Britain is morally obliged to help solve the ‘mess’ it left in Libya, but troops would immediately be seen as an ‘invading force,’ according to Foreign Affairs Committee Chairman Crispin Blunt.
Blunt was speaking on Thursday after it was reported the head of Libya’s UN-brokered unity government had arrived in Tripoli.
Fayez Sarraj’s arrival at a naval base in the city triggered threats by militia groups who said he should either leave or give himself up.
Forces opposed to Sarraj in Libya include a second proclaimed government, the Islamist-leaning General National Congress run by Khalifa Ghweil. Ghweil maintains he is the rightful leader of the country.
On Thursday the official EU journal announced a number of political groups who oppose the unity government would be subject to economic sanctions from Friday.
The EU publication said the sanctions would apply to Nouri Abusahmain, Khalifa al-Ghwell and Aguila Saleh: each a leader of one of Libya’s fractious would-be governments.
Blunt backed limited UK military intervention, but said larger deployments would be extremely dangerous.
“Any initiative involving the Green Berets – as opposed to special forces – to expand and train a national Libyan military capacity has value, but not in Tripoli, where UK forces will be targets and look like an invading force,” he told the Guardian.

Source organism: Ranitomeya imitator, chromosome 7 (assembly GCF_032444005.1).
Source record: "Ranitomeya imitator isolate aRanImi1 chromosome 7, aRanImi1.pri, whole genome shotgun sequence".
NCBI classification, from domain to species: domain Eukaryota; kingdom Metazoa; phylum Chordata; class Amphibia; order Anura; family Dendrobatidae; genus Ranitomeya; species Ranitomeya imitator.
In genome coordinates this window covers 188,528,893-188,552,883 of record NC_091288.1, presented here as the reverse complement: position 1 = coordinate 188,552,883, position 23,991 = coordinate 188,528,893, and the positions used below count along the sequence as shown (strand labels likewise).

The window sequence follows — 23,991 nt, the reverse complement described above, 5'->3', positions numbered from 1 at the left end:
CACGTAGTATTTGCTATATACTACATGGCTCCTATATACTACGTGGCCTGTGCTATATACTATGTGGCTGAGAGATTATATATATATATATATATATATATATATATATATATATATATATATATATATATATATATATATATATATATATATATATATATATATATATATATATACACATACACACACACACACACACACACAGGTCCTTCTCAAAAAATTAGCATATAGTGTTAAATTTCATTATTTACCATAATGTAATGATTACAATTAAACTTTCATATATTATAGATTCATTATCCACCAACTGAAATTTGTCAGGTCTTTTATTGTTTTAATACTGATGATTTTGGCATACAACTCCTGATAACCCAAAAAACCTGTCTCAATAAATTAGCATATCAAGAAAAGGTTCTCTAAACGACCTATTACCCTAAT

Blunt said any airstrikes against the Libyan wing of Islamic State (IS, formerly ISI/ISIL) would require parliamentary approval and urged the government to “get over its fear of discussing this with parliament and, if necessary, to seek authorization at the appropriate moment.”
He said a coherent national military should be built and Libya’s central bank must “pay the militias to get out of the military business.”
Besides playing a leading role in the 2011 war, which unseated Colonel Muammar Gaddafi, Britain also agreed to train Libyan military recruits at a Cambridgeshire army barracks.
The initiative ended in disaster and was cancelled in 2014 after numerous cases of misconduct, indiscipline and trials of Libyan recruits for rape and sexual assault.
US President Barack Obama was critical of the UK effort in Libya. He privately referred to the North African state’s collapse as David Cameron’s “shit show,” the Atlantic magazine reported in March.